Let us turn back again to about 1900. With the arrival of new families it became apparent that a school must be built. Lawrence Anderson bought Berg’s quarter for $500.00, a magnificent sum, Gallaghers settled south of them, Sr. and Jr. P.O. Moline bought out the Browns, the William Lennie family and Hugh Black, settled east of them, L. Bolton, Andrew Patterson and his neph-

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ew Alfred, John L. Gray, Peter Aas, the Lillo family and others made the settlement positively crowded.

A meeting was called, early in 1903, consisting of L. Anderson, Chairman, L. Bolton, Sec. and John. L. Gray was elected as treasurer. H. Black, a bachelor, donated land in tho south-east corner of Section 22 and the Amisk Creek School District, No. 799, N.W.T., was formed. A seal bearing this insignia was still in use in the minute book of 1937.

It was decided to build a 20′ by 26′ building. L. Bolton was asked to see M. McCauley about getting out 4000 ft. of lumber, debentures were issued for $410.00 and contracts were let as follows: W. Schultz for hauling lumber @ $5.00 per thousand, hauling lumber, nails, etc. from Wetaskiwin to Mr. Solberg for $42.00, delivering 2 cords of rock – A. Erickson, $12.50, laying foundations 1 1/2′ x 1 1/2′ – J. Adams – $10.00, building school – A. A. Story – $89.00 and seats for $l5.00, hauling and piling lumber – C. Adams – $4.00, digging 2 holes, 3′ x 4′ x 5′ – H. Gallagher, $1.50 and building 2 little houses – P. Aas – $9.00. The contract to rebuild in 1937 was let to A. Moen, and J. Ness for $2696.

The first pupils were Annie, Oscar, Nettie and Elmer Anderson, Alma Erickson., Einar Moen, Albert and Ingvald Lillo, Alex Lennie and Chanley Gallagher. They were greeted by John D. Gilchrist, a good teacher I am told . He must have been shrewd and a man of means as well, because in 1904 the board borrowed $197.00 from him at 8% to meet current expenses even though taxes had been raised from 3 1/8 cents per acre to 4 1/4.

The settlers worked hard but there was time for play too. Visitors were so welcome and when language proved a barrier, sign language was used. Mrs. Brown and Mrs. Flaaten had a great visit this way. Mrs. Erickson called on the Lennies, a fine Metis family. Mrs. Lennie dug some meat out of the ground, cooked it, spread a cloth on the grass and they sat down to enjoy the dinner. It was good even though it was skunk. Annie Moen

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went to her first picnic at Rowlands and found the only refreshment was a barrel of lake water. She didn’t stay long. It was a long way home for supper.

I don’t know what the men did for amusement except play outlandish pranks on each other. I suspect they watched the girls because one by one the bachelors married or moved on. I know there were house parties, ice-cream socials, Christmas concerts, quilting bees, and I feel sure the men were there, too.

Some of the girls formed a basketball team. Mabel Vaughn, Inger Brocks, Mary Francis, Lena Anderson, Agnes and Emma Bruha had a lot of fun. Emma remembers playing Bardo and those Jensen girls!

Later football became the craze. A Young People’s Society was formed and young and old alike took part in the programs. Again all denominations became one. Of course this was in the late 20’s and communication and travel were no problem and I doubt we felt we were having as much fun as our forefathers had enjoyed under far more stringent circumstances.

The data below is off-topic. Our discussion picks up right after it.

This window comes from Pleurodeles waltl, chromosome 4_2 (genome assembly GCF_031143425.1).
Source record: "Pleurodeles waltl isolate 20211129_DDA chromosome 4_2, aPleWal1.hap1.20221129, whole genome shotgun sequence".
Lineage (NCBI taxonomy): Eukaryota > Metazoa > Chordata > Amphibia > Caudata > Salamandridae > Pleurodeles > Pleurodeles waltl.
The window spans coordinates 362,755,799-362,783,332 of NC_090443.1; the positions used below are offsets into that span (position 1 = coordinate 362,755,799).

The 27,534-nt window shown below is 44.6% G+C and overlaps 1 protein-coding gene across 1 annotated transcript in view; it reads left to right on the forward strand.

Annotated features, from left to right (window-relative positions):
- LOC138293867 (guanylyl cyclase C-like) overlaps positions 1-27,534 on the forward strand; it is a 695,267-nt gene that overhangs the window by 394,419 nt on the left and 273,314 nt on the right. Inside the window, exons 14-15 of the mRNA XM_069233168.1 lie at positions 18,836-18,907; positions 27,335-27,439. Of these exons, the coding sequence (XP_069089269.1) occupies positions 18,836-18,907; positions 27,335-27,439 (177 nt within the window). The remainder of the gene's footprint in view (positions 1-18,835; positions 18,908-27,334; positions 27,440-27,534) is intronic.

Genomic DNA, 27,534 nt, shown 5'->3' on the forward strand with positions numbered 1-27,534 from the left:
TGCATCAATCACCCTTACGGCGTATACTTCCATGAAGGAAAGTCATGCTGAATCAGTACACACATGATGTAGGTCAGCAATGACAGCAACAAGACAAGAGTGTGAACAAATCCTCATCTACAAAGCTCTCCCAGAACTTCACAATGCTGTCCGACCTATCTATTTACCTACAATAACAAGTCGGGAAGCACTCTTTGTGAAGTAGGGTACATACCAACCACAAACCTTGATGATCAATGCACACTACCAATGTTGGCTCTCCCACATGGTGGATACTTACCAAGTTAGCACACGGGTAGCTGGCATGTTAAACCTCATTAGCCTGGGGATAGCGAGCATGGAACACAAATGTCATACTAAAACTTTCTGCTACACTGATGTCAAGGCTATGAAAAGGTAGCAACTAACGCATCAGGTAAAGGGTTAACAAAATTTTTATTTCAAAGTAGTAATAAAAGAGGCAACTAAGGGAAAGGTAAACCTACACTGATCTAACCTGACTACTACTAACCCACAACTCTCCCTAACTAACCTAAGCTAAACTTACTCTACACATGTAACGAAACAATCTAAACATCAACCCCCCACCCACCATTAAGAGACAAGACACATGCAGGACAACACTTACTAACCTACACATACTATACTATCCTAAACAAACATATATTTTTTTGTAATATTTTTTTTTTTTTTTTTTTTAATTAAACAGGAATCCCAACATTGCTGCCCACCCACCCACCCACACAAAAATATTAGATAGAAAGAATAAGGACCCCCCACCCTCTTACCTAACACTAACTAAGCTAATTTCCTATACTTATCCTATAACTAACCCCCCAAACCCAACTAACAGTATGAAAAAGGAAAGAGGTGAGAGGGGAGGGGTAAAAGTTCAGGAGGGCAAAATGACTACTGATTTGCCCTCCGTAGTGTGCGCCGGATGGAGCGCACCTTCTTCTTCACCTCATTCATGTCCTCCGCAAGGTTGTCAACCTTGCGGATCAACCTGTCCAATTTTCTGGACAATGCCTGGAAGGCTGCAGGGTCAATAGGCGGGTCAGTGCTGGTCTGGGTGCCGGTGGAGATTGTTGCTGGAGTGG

The creek still meanders through the community but its channel has been diverted, bridged and dammed. Roads are gravelled and no longer is it necessary to skirt sloughs and then follow the creek’s twists and turns to reach school as Alma Adams did. Progress has set in; the progress has taken its toll.

The trend toward larger farms, the migration of young people to larger centres to seek employment and old folk retiring for a well-deserved rest has left many homes vacant. The school was moved to Tofield and now serves as the Historical Society Museum. The children are bussed to Ryley, and Ryley has become the centre for Luther League and 4H activities. More families have moved away.

Finally the church faced the insurmountable task of functioning with five families and a bachelor. The task was too great. But, before closing its doors, a

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glorious Fiftieth Anniversary celebration was held in August, 1964.

The church was filled with former members and friends out: two charter members, Mrs. Patterson and Mrs. Moen were duly honoured, there was great rejoicing but sadness too. Then in December, the doors were closed.
The little cemetery is kept by the young Patterson boys, Gary, John, David and Dennis and given a good trimming once a year by the sons and daughters of loved ones lying there. The church still stands as a symbol of fellowship enjoyed.

Although the community has dwindled, its spirit lingers; legends of its early days persist and many are the stories still being told.

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LINDBROOK

Lindbrook School District was formed early in 1910. The first trustees were: Mr. Lindberg, Mr. Sherbrook, and Mr. Asa Rogers. Mr. C. Blake was the secretary-treasurer. While the school was being built, classes were in a log building on the homestead of Mr. A. Anderson from May to December. The new school was built by Asa Rogers, assisted by Mr. Sherbrook and Steve Sullivan. After December 1, 1910, classes commenced in the new school with the new teacher, Mrs. Fielding, who had just come out from England. Other teachers at Lindbrook in the early years were Miss Metherikk and Mr. McCall. Later, Mr. McCall was to be principal at Alberta College.

The little log building which had been used for a school was used as a granary when a few years later Mr. Anderson sold his farm to Mr. W. Hooper and Pete Holland. Mr. Anderson moved to Miquelon district south of Lindbrook; a son, Helmer, still lives there.